Starevich, Vladislav

The following article is from The Great Soviet Encyclopedia (1979). It might be outdated or ideologically biased.

Starevich, Vladislav Aleksandrovich

 

(also Wła-dysław Starewicz). Born July 27 (Aug. 8), 1882, in Moscow; died 1965 in Paris. Russian artist, cameraman, and film director. First Russian cinematographer to work in animated cartoons.

Beginning in 1911, Starevich experimented with stop-motion photography and developed various animated-cartoon techniques, first using modeled objects and later working with graphic images. His animated cartoons using modeled objects include The Beautiful Leukanida (1912), The Cameraman’sRevenge (1912), and Four Devils (1913). Most significant is the film The Dragonfly and the Ant (1913), based on the fable by I. A. Krylov. Starevich also combined graphic animation with film using live actors, for example, in the film The Night BeforeChristmas (1913), based on the story by N. V. Gogol. He achieved considerable artistic success and developed techniques such as panning, special-effects photography, composite optical printing, and dissolves. From 1919 he worked in Paris. Among his later animated cartoons using three-dimensional objects, the best known is Reynard the Fox (1939).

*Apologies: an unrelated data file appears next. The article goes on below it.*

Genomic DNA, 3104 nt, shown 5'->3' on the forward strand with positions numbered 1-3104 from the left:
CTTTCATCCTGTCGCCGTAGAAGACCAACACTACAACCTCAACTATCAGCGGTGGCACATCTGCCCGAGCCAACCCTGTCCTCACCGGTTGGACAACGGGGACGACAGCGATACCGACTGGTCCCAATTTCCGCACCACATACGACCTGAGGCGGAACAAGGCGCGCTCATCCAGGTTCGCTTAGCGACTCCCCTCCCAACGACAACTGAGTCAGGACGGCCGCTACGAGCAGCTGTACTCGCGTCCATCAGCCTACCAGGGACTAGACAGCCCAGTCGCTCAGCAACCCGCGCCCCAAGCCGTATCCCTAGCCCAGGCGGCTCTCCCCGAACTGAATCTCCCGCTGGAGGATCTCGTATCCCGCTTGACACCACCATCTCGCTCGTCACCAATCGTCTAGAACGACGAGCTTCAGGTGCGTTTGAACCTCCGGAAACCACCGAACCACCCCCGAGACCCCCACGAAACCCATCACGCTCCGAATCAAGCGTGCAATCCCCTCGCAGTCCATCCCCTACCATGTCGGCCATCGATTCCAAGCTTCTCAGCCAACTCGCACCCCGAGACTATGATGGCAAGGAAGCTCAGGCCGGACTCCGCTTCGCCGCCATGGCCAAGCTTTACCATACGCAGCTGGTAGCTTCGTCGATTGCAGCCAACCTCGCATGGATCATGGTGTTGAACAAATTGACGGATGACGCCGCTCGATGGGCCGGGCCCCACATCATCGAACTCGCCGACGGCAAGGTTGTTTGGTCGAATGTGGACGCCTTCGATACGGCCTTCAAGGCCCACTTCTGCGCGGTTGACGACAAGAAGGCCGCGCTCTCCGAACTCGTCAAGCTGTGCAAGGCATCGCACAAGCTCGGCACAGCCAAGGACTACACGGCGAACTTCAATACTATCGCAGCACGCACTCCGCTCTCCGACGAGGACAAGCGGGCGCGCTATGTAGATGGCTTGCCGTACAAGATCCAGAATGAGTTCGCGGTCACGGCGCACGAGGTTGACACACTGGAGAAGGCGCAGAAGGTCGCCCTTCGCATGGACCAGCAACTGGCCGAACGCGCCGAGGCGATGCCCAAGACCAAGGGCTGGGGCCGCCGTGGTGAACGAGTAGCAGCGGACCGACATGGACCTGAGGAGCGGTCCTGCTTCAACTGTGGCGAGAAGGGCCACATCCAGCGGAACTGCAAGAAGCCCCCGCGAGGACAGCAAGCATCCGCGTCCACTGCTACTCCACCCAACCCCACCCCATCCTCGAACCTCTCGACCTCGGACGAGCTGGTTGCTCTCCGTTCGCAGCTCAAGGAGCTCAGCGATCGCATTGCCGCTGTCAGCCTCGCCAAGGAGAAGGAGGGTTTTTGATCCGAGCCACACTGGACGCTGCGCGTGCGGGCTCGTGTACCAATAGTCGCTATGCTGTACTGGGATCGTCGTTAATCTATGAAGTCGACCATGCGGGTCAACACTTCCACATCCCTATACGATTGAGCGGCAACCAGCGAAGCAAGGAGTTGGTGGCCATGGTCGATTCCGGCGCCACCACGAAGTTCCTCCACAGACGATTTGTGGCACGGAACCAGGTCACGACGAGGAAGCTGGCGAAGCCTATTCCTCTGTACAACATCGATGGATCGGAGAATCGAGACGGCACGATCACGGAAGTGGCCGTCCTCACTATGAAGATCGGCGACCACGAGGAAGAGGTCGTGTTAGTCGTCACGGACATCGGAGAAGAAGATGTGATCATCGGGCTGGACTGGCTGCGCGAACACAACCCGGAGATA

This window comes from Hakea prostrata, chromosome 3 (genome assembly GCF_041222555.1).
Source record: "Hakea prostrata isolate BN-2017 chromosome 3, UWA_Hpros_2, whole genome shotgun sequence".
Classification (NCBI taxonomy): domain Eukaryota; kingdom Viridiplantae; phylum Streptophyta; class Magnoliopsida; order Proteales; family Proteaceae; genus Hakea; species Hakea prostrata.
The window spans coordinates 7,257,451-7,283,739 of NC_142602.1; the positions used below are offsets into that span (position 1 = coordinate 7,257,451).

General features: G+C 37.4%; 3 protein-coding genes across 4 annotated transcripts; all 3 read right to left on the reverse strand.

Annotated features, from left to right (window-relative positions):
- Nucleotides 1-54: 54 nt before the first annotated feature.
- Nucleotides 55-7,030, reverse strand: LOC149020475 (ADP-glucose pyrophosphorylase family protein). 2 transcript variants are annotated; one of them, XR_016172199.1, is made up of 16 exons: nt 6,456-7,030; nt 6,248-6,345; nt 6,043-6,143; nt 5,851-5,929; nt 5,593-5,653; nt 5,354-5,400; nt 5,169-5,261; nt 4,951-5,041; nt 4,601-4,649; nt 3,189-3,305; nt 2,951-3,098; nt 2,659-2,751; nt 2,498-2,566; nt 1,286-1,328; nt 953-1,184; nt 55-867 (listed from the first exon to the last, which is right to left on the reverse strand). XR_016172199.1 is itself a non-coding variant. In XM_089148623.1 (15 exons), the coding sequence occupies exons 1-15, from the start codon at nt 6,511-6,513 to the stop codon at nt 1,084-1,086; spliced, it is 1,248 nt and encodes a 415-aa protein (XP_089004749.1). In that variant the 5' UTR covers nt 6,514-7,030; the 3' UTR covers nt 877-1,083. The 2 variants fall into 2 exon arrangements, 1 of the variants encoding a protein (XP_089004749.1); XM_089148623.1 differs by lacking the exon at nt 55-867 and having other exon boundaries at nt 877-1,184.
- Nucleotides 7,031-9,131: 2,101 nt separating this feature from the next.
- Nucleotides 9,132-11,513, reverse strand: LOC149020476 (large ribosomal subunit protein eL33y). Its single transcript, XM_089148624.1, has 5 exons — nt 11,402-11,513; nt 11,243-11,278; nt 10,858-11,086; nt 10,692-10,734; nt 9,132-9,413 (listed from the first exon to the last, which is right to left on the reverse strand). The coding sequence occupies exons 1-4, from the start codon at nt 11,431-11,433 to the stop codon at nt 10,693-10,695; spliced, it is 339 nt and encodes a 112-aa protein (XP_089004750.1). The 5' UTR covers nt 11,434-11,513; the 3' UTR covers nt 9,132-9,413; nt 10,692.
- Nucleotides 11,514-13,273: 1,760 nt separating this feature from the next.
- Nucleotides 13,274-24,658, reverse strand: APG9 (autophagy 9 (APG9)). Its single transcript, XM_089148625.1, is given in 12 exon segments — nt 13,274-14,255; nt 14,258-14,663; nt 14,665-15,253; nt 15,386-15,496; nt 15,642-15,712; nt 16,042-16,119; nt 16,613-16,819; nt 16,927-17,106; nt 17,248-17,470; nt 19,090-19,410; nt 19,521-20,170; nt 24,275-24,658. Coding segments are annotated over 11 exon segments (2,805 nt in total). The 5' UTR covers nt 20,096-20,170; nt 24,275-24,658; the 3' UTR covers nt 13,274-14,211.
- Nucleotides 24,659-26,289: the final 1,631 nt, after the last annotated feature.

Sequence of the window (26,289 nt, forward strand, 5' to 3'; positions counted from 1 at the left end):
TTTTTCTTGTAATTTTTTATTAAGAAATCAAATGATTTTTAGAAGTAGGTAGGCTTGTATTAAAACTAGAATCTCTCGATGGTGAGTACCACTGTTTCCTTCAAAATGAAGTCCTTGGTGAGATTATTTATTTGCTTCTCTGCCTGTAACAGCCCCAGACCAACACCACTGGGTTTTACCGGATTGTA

The Great Soviet Encyclopedia, 3rd Edition (1970-1979). © 2010 The Gale Group, Inc. All rights reserved.